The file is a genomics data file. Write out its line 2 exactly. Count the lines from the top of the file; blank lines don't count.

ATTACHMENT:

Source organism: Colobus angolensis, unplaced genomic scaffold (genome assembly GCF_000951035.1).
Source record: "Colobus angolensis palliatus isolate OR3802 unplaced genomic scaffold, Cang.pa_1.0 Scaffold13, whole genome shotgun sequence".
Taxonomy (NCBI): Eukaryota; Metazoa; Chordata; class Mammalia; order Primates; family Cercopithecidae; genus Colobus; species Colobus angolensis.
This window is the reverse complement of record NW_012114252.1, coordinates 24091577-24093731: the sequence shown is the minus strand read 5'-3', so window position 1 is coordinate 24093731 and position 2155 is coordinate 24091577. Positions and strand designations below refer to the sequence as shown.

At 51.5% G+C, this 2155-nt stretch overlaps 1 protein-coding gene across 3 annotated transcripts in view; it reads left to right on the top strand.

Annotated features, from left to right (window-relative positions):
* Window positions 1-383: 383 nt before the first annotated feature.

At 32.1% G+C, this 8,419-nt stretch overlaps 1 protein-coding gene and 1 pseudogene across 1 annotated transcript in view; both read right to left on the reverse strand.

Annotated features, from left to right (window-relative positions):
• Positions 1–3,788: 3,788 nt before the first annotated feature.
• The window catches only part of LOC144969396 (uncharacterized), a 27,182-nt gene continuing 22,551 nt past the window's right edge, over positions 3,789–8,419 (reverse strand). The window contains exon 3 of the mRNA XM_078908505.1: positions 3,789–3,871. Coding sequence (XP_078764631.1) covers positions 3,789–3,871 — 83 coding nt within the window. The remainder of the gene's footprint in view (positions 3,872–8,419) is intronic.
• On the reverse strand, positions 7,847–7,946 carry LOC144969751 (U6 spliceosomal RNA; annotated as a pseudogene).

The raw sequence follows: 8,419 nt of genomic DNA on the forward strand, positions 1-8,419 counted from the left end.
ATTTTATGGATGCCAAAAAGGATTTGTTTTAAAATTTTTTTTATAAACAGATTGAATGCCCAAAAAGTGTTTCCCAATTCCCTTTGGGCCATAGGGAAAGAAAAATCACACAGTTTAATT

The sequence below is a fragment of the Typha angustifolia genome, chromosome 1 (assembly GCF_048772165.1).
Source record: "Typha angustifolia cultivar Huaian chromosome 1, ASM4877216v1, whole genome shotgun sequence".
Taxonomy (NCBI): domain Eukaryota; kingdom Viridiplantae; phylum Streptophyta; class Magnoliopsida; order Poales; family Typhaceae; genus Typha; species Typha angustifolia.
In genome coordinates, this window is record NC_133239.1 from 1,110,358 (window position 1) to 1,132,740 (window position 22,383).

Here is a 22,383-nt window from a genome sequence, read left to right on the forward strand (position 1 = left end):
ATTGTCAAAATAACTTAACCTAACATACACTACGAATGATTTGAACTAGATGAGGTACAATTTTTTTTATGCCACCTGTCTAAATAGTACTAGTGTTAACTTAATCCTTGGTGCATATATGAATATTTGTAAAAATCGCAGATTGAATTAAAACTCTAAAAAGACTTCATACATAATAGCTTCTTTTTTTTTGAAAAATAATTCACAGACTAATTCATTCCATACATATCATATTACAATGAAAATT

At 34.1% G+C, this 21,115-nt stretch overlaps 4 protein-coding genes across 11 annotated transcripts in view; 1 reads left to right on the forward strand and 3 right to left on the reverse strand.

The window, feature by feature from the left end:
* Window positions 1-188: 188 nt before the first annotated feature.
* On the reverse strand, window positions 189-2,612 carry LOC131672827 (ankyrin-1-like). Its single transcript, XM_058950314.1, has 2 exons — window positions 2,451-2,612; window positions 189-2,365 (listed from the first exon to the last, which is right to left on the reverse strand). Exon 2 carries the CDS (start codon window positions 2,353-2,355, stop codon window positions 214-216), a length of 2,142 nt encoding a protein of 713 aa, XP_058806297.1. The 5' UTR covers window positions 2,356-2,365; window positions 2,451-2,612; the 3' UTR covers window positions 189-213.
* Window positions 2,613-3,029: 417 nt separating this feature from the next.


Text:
Source record: "Colobus angolensis palliatus isolate OR3802 unplaced genomic scaffold, Cang.pa_1.0 Scaffold13, whole genome shotgun sequence".